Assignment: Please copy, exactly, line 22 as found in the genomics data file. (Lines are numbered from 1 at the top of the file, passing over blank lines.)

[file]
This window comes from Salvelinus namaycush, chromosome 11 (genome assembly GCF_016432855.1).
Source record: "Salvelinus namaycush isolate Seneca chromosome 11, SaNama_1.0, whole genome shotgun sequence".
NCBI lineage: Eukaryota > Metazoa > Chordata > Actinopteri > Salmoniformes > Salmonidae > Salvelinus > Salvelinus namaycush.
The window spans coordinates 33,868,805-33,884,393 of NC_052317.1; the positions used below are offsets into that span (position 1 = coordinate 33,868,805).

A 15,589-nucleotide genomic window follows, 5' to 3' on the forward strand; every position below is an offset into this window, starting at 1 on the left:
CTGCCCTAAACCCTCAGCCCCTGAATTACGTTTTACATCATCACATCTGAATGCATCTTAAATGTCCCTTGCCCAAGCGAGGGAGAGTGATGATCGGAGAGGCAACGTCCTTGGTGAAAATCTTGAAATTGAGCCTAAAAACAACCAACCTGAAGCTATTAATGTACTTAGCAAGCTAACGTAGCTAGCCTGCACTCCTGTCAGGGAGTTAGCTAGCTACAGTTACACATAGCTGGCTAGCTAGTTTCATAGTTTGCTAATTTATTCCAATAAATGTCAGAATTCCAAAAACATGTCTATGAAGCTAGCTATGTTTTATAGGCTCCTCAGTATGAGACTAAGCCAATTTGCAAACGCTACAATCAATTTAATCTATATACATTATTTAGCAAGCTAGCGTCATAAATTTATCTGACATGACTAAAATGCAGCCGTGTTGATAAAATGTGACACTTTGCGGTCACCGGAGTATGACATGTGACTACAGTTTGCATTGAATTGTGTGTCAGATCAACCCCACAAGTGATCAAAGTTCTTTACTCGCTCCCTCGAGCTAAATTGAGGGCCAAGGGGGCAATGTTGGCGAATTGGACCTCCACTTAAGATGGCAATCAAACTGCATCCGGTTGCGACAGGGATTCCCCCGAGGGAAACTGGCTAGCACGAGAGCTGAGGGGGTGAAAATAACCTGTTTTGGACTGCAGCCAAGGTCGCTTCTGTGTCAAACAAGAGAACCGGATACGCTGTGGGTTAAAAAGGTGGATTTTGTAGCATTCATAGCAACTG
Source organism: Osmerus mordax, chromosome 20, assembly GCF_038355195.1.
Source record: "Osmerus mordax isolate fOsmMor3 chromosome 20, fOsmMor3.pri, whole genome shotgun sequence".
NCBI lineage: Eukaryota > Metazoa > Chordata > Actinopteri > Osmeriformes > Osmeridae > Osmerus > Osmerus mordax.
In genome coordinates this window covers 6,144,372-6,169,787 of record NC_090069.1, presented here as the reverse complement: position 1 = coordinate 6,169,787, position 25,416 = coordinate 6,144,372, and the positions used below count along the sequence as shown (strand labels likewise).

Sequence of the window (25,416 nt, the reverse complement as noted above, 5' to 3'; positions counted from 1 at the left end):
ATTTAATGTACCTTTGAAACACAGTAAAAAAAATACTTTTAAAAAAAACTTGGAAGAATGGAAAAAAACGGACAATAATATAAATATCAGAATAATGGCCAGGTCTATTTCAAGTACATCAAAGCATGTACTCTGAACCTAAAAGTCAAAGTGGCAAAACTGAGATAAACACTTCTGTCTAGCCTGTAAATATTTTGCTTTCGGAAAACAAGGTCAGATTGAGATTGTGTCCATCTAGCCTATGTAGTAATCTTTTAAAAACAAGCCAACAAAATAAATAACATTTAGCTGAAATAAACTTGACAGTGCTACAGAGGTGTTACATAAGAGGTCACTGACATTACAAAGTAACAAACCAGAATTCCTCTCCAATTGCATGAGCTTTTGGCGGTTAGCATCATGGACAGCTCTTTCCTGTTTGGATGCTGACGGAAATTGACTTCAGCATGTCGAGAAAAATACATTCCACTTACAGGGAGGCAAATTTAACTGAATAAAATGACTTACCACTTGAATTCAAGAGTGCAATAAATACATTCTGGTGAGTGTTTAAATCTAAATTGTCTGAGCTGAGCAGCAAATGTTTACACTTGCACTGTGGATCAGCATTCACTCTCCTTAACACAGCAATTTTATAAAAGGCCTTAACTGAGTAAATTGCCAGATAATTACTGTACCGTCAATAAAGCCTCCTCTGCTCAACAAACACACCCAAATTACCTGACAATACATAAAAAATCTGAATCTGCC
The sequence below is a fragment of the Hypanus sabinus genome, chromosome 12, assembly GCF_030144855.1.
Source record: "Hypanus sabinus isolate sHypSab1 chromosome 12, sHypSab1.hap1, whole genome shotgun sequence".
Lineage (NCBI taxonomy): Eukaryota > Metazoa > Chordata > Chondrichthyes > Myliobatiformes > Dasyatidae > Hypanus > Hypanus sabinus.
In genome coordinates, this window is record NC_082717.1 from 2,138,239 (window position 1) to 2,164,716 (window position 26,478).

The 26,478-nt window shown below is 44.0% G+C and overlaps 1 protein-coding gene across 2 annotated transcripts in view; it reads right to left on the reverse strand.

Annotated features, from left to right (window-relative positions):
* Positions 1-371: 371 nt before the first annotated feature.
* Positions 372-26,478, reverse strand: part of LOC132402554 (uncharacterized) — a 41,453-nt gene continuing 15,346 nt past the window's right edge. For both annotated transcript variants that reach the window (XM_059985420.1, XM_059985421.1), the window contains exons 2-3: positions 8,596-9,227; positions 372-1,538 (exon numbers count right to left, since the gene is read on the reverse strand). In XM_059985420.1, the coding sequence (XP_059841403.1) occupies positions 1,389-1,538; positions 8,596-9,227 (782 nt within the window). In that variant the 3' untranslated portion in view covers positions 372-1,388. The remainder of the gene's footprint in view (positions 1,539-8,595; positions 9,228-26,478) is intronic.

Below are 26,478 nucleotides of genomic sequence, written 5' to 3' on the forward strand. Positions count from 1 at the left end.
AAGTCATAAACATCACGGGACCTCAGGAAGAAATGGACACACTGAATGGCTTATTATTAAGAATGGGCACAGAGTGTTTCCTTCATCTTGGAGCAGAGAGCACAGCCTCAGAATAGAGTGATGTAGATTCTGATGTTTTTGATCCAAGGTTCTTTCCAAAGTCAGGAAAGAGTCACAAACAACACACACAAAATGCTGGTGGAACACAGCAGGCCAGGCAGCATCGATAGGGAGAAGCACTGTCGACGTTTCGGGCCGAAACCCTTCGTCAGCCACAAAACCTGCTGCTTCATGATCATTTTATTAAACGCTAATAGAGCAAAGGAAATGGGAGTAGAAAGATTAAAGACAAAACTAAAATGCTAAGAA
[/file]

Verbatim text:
AAGTCATAAACATCACGGGACCTCAGGAAGAAATGGACACACTGAATGGCTTATTATTAAGAATGGGCACAGAGTGTTTCCTTCATCTTGGAGCAGAGAGCACAGCCTCAGAATAGAGTGATGTAGATTCTGATGTTTTTGATCCAAGGTTCTTTCCAAAGTCAGGAAAGAGTCACAAACAACACACACAAAATGCTGGTGGAACACAGCAGGCCAGGCAGCATCGATAGGGAGAAGCACTGTCGACGTTTCGGGCCGAAACCCTTCGTCAGCCACAAAACCTGCTGCTTCATGATCATTTTATTAAACGCTAATAGAGCAAAGGAAATGGGAGTAGAAAGATTAAAGACAAAACTAAAATGCTAAGAA